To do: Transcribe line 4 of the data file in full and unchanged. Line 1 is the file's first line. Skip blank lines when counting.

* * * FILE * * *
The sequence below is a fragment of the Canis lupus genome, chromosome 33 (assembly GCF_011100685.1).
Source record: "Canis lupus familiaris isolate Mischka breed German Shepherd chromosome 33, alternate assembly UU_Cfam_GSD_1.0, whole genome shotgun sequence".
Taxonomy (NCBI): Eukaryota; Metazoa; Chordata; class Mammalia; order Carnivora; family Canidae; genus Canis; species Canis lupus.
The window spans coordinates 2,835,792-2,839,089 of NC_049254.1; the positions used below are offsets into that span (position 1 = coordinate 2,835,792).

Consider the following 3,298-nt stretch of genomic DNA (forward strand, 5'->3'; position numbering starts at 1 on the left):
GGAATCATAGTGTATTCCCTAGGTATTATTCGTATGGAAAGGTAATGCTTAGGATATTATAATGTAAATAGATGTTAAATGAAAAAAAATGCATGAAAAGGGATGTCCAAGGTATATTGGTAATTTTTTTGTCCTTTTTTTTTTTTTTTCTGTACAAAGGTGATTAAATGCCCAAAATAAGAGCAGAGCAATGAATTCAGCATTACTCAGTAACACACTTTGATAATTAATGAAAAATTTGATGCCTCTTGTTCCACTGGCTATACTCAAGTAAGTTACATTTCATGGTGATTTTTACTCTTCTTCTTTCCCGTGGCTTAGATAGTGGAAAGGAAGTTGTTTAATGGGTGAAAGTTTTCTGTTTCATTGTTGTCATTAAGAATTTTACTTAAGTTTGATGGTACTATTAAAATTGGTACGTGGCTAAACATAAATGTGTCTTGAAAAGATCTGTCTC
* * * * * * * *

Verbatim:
The window spans coordinates 2,835,792-2,839,089 of NC_049254.1; the positions used below are offsets into that span (position 1 = coordinate 2,835,792).